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Naturalistic Humanism as Religion

This entry is part 1 of 8 in the series Humanistic Naturalism as a Religion

Atheist BenchSo an Atheist group had a granite bench placed next to a Ten Commandments monument at a Florida courthouse. It has been inscribed with an odd collection of quotes like, “An atheist believes that a hospital should be built instead of a church.” This got me thinking about the tendency of naturalistic humanism to borrow from religion. I’ve decided to start a series of posts detailing this ideological bleed-over.

Example #1 comes from well-know Atheist and writer Sam Harris. In an essay titled Science Must Destroy Religion, he laments the need to practice religious tolerance, says that religion is spoiling the fruits of human inquiry, and calls on scientists to blast, “the hideous fantasies of a prior age.” But he ends the essay with a suggestion that, “We must find ways of meeting our emotional needs.” He continues:

We must learn to invoke the power of ritual and to mark those transitions in every human life that demand profundity – birth, marriage, death – without lying to ourselves about the nature of reality… When we find reliable ways to make human beings more loving, less fearful, and genuinely enraptured by the fact of our appearance in the cosmos, we will have no need for divisive religious myths.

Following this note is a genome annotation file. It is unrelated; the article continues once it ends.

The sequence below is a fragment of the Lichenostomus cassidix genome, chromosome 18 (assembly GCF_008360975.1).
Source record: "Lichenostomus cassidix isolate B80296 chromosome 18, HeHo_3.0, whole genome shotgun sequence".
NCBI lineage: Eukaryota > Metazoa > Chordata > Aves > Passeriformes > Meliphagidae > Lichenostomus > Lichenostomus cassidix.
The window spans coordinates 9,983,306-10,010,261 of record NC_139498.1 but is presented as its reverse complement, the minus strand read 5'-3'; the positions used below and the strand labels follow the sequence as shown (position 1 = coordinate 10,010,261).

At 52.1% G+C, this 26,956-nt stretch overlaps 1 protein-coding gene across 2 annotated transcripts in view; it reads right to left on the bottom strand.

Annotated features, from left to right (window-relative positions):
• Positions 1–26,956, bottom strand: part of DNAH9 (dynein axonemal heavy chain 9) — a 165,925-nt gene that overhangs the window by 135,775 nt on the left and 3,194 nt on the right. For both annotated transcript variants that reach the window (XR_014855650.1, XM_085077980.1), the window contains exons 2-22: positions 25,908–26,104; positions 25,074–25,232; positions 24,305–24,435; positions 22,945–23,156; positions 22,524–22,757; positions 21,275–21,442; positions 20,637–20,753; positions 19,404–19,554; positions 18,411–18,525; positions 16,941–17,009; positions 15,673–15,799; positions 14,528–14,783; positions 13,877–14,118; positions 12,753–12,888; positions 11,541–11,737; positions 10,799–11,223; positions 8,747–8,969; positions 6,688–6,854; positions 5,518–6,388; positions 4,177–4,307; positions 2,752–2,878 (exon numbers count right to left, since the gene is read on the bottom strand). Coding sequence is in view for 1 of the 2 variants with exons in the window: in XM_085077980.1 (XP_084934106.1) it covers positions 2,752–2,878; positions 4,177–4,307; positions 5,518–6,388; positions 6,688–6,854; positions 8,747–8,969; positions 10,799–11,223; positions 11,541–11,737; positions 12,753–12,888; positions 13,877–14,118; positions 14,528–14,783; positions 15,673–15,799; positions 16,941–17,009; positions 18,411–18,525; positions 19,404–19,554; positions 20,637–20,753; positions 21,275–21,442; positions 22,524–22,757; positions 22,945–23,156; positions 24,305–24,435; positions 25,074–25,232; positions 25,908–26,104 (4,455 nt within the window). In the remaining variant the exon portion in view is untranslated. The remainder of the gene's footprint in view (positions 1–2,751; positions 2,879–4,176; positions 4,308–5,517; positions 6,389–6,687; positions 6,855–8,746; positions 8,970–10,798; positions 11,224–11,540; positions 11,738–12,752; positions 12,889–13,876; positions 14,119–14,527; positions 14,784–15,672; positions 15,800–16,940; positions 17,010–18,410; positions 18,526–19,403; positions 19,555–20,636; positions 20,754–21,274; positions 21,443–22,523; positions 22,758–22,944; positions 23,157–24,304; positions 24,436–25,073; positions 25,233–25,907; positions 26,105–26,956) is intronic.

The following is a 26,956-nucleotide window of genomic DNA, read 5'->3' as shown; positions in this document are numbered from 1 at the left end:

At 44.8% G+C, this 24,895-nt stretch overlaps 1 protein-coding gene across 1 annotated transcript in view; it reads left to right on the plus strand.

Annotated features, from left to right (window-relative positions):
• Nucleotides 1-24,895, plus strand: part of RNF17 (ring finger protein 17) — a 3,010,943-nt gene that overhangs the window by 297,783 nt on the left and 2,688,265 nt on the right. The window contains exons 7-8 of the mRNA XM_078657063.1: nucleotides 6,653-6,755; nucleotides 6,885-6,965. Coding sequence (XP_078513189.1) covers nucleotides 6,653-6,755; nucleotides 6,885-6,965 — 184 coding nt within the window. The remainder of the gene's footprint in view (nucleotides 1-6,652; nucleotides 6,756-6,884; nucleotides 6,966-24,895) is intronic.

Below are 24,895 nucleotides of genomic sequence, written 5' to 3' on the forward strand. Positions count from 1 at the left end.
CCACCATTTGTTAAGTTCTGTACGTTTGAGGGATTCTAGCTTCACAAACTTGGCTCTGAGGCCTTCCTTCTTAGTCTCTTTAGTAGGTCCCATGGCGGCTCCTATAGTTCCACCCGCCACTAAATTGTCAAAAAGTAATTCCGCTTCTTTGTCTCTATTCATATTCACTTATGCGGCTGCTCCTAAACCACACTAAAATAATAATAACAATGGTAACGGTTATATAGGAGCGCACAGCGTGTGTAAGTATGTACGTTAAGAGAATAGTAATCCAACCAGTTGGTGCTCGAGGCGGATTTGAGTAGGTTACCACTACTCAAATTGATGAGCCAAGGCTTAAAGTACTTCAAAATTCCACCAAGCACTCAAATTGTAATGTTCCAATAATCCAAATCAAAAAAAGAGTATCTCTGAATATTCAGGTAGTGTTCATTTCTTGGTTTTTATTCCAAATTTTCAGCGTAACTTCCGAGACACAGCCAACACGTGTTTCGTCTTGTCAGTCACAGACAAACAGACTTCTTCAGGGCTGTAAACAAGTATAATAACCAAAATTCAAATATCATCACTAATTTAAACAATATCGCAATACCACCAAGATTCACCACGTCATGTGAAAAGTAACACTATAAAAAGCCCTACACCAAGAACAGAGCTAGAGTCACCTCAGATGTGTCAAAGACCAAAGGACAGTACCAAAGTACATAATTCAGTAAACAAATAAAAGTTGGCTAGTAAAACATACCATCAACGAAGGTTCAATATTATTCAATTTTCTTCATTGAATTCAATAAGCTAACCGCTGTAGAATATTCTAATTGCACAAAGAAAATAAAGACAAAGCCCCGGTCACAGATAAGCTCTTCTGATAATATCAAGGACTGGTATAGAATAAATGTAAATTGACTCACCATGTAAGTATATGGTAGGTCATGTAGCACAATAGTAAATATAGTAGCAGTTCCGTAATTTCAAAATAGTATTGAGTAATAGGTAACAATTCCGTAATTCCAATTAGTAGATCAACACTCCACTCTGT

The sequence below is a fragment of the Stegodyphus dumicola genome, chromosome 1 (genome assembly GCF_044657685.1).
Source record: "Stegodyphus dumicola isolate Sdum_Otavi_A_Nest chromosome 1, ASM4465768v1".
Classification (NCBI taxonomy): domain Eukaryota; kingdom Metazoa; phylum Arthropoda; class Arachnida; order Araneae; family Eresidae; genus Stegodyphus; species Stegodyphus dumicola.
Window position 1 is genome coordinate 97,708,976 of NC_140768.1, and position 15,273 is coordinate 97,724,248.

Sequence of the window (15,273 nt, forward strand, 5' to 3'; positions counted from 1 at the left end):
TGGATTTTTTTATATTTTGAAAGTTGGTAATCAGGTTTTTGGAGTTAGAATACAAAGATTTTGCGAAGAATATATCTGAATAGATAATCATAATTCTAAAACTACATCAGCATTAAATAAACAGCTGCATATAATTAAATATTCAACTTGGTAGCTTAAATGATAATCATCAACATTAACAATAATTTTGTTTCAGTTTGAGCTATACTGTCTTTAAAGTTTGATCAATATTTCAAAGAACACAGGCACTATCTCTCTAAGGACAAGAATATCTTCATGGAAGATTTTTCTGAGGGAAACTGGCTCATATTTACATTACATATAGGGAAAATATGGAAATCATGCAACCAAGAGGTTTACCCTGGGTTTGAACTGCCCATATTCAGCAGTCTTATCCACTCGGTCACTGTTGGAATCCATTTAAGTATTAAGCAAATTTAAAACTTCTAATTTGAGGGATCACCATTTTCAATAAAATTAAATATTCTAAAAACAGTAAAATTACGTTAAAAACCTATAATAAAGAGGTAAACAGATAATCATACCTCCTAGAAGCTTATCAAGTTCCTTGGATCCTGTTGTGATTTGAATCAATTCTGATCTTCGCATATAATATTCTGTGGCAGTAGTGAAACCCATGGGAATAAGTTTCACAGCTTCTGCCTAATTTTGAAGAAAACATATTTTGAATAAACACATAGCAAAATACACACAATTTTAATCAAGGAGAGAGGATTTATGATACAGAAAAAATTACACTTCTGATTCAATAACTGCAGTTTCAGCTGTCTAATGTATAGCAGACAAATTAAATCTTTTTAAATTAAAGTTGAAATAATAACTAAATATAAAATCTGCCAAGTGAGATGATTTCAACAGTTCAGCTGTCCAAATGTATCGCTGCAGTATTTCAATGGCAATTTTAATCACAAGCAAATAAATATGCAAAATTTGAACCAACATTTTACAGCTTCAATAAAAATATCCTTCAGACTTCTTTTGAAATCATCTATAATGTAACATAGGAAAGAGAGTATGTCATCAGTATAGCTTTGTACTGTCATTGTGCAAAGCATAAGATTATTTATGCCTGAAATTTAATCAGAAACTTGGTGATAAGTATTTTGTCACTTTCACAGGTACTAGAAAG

The problem here is that in naturalistic humanism, man is a cosmological accident without free will, a “wet robot.” Birth, marriage, and death are just biological necessities, often driven by the function of reproduction. There is no being in control and there is no ultimate purpose for mankind in the universe. This hardly makes us more loving, less fearful, and enraptured by our appearance in the cosmos. Our emotional needs don’t have an answer in naturalistic humanism so they must be “borrowed” from religion. Even Sam Harris doesn’t presume how to do this. That’s not to say that people haven’t tried. I’ll explore some of their ideas in further posts.

Series NavigationNaturalistic Humanism as Religon – Part 2 >>

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